College Tuition: What’s A Reasonable Amount to Borrow?
It’s important to have affordable college options. It’s equally important for everyone who’s capable of completing college to be able to attend college. It’s also natural based on the first two sentences to ask, “What should college tuition cost?”
Many of us would like the answer to the question “What should college tuition cost?” to be zero. However, colleges cost money to operate, and someone or some organization must pay for those college tuition costs, even if it’s not the students.
After several weeks of reviewing, analyzing, and writing about the costs of grad school, I opted to step back and take a different view of undergraduate and graduate college tuition.
My first approach was to reflect on the student loan balances I had after graduating from Duke University (AB – $2,100) and Tulane University (MBA – $1,800) in the late 1970s. They were National Student Defense Loans (NSDLs) at 3% interest per annum and were repaid in a timely manner over 10 years. I applied the standard Consumer Price Index (CPI) inflator to those loan balances and calculated $10,290 and $7,578 for CPI-indexed balances ($17,868) as of June 2021.
Thanks to the Common Fund, we have the Higher Education Price Index (HEPI), which is higher than the CPI. Using my graduation years of 1976 and 1978 as base years for my student loan debt, I calculated $12,814 and $9,663 for the HEPI-inflated balances ($22,477).
Reflecting on my college years, I remember that all three of my younger siblings in Maryland attended public colleges. None of them had student loans after graduating from college. They worked part-time during the fall and spring terms and full-time during the summer, so most of their earnings paid for books, room, and board. Our parents paid for any college tuition not covered by grants.
My choice to attend private colleges impacted some of my post-grad school financial decisions. I bought a used car instead of a new car to replace my very used car from college. I rented an apartment with a roommate for nearly six years until I saved enough money for a down payment on a townhouse.
My non-scientific process derived a theoretical student loan balance max for me if I were a student today of $25,000 for undergrad loans and $20,000 for grad school loans. Quite frankly, I would prefer to owe zero but working part-time year-round doesn’t go as far toward paying college costs as it did in the 1970s.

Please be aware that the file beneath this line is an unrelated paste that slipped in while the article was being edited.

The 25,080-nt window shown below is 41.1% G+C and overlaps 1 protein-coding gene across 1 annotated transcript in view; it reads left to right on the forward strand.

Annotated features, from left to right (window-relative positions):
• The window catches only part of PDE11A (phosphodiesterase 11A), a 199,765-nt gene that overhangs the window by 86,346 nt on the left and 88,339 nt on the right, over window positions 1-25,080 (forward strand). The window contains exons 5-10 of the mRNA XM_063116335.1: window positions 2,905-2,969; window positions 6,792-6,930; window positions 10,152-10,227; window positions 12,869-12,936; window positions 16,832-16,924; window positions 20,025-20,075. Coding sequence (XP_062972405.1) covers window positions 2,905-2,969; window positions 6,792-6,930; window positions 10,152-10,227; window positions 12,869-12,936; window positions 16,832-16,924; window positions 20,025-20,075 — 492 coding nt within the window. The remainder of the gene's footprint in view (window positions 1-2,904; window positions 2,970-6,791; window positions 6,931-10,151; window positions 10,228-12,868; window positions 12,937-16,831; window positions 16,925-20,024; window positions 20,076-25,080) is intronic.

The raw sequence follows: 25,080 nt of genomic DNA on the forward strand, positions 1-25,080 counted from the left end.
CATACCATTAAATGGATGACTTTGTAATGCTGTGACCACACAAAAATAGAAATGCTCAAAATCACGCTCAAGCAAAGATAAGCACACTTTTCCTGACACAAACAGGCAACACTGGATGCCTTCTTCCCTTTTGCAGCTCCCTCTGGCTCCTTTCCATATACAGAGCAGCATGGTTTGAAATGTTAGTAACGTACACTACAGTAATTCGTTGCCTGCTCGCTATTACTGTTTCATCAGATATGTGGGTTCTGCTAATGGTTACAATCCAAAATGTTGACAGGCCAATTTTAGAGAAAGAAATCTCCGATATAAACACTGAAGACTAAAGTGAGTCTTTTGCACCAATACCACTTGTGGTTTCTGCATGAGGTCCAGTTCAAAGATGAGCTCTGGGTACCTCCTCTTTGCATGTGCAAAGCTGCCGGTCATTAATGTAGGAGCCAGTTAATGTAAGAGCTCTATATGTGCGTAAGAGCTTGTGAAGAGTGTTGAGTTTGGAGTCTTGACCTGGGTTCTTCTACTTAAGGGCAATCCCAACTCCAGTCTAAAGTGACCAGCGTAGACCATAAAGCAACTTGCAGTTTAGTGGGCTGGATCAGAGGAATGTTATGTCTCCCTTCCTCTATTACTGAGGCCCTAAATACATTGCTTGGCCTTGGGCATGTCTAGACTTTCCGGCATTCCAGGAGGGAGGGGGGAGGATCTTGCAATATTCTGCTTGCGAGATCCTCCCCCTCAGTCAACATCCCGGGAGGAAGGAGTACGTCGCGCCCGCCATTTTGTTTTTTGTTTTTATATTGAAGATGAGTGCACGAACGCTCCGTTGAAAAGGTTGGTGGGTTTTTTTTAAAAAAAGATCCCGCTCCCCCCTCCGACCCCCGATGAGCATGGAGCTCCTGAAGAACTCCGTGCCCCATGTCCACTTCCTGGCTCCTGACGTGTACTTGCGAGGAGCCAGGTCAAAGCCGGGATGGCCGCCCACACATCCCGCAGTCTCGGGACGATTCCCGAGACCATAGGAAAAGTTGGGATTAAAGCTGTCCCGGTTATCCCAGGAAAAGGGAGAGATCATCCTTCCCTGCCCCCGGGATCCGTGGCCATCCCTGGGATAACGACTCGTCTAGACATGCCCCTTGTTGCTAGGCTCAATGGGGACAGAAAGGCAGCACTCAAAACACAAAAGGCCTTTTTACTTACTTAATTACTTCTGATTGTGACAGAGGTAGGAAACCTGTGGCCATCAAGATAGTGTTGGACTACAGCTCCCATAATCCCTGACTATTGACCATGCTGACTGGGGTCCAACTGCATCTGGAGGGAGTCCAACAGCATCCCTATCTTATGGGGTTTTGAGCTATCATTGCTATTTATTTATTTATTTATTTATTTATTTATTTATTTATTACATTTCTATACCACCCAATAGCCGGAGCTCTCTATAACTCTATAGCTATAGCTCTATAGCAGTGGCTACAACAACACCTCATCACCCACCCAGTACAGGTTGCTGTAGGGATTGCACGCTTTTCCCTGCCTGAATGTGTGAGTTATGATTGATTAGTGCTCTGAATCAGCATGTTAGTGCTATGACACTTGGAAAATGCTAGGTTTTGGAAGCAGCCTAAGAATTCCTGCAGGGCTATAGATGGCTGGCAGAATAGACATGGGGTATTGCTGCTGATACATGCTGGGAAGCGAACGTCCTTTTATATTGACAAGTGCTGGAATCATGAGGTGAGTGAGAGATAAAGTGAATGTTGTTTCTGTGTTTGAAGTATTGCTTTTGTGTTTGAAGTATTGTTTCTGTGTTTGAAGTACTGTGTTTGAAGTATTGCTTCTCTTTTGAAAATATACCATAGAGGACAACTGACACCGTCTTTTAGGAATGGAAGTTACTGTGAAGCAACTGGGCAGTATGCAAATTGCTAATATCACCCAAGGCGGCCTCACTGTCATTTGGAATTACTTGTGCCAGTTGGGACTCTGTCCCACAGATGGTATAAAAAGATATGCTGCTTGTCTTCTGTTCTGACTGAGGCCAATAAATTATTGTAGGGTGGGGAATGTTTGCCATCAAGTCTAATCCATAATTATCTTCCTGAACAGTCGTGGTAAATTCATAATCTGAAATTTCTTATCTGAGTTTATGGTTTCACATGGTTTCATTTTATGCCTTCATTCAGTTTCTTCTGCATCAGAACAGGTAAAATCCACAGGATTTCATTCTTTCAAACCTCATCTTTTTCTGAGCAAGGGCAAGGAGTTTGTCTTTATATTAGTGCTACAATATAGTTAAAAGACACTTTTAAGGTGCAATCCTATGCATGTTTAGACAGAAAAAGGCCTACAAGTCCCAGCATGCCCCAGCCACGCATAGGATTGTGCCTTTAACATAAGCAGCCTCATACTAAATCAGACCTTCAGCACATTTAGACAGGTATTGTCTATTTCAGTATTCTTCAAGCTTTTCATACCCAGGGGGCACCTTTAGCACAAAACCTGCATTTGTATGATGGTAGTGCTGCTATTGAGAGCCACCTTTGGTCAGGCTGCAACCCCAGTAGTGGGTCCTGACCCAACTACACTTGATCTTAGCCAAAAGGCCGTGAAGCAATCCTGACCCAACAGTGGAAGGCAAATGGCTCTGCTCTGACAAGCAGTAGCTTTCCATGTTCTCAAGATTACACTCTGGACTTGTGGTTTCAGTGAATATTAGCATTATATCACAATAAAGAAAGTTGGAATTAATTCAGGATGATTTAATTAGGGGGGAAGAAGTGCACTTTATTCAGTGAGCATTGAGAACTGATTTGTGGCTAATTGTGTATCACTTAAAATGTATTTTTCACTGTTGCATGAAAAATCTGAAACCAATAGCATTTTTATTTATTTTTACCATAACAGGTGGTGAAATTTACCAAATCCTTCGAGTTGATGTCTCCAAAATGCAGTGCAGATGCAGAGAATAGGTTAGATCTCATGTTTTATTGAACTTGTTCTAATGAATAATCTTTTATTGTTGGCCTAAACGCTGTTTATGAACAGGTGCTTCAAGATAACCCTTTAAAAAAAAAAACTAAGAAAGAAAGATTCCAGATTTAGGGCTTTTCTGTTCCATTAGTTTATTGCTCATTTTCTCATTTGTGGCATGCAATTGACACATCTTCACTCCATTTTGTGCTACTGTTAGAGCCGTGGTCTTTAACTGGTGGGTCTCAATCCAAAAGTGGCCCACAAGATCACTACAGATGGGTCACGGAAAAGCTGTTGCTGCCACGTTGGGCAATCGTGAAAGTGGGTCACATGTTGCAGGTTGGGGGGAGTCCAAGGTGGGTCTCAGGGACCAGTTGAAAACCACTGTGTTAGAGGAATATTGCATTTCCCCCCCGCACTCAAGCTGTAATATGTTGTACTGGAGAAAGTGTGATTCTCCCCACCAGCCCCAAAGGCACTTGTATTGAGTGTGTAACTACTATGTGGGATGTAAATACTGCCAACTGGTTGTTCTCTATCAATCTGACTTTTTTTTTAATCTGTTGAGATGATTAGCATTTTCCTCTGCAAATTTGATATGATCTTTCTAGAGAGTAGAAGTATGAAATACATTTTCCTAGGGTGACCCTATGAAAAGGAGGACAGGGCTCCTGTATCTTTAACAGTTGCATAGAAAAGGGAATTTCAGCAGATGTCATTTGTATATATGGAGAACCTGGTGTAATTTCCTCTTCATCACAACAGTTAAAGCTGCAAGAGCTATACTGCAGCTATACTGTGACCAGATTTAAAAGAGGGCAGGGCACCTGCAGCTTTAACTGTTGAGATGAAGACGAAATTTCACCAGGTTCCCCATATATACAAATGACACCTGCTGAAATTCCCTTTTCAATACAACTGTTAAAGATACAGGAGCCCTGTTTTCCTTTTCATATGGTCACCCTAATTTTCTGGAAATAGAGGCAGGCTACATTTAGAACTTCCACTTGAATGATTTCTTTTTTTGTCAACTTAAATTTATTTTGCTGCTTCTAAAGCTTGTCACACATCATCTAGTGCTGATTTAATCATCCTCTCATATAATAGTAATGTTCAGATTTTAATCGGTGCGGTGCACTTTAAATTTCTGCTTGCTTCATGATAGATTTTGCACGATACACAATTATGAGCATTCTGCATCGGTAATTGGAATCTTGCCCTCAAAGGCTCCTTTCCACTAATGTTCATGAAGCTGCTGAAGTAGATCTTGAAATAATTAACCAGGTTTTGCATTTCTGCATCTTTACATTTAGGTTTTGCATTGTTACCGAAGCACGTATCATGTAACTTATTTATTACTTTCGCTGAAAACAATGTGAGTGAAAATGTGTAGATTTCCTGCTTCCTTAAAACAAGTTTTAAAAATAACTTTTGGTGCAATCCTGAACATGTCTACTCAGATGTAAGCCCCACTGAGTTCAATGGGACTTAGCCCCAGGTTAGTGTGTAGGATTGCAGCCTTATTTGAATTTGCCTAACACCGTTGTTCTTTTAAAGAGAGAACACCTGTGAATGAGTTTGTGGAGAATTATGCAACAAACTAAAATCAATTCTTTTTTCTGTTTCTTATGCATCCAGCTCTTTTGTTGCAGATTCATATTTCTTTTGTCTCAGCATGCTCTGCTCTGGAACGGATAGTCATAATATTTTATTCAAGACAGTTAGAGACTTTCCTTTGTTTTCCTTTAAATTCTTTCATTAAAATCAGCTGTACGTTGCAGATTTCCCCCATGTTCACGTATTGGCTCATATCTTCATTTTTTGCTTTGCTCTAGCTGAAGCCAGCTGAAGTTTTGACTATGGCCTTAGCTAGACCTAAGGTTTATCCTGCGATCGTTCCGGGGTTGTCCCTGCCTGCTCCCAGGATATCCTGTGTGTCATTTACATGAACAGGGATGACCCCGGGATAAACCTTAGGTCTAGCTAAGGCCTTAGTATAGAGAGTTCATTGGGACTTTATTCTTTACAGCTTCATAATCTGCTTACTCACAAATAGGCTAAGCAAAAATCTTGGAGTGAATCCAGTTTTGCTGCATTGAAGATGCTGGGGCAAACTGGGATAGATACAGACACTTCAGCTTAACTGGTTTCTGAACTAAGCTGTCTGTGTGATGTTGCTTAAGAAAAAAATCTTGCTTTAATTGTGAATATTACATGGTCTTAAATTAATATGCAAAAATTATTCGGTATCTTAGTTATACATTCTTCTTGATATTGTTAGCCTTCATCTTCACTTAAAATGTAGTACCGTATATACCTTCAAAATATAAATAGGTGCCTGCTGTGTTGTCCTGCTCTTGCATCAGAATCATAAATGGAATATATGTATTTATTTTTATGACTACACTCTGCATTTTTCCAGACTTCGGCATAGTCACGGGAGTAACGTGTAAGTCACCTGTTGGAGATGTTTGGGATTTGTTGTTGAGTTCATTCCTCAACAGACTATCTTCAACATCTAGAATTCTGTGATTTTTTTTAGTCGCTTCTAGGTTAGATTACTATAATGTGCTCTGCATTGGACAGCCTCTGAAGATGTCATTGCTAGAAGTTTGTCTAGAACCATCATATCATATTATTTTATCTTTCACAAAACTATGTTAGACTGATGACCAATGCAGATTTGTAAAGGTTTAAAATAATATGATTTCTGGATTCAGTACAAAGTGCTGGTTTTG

My monthly loan payment for both loans would be $522 assuming a 10-year repayment schedule and a 7% interest rate. My loan payments would most likely keep me in a used car as well as an apartment for a few years like in the past. I wonder if I would consider deferring grad school until my employer agreed to pay for it.
How do my college tuition numbers compare to reality? The average loan debt for a bachelor’s degree for a 2019 college graduate was $28,950. That’s not too far from my SWAG number of $25,000.
The alignment between my targeted grad school debt number of $20,000 and reality is far apart, however. According to the same source, the average grad school loan balances are:
- Grad school – $71,000
- Law school – $145,500
- MBA – $66,300
- Medical school – $201,490
- Dental school – $292,169
- Pharmacy school – $179,514
Since my last six blog posts were about grad school debts and college tuition, I’ll keep my comment(s) short. If I were graduating with my bachelor’s degree today and with the same family finances as I had in 1976, my choices for grad school and profession would be based on my estimate as to what I could afford to borrow. If the average debt for these grad school options were added to my targeted undergrad borrowings, I would have some tough decisions to make.
Looking at the major differences in average borrowings between undergraduate and graduate programs, you can’t help but think that the undergraduate loan caps have helped to keep costs down and the graduate loan programs lack of caps have not.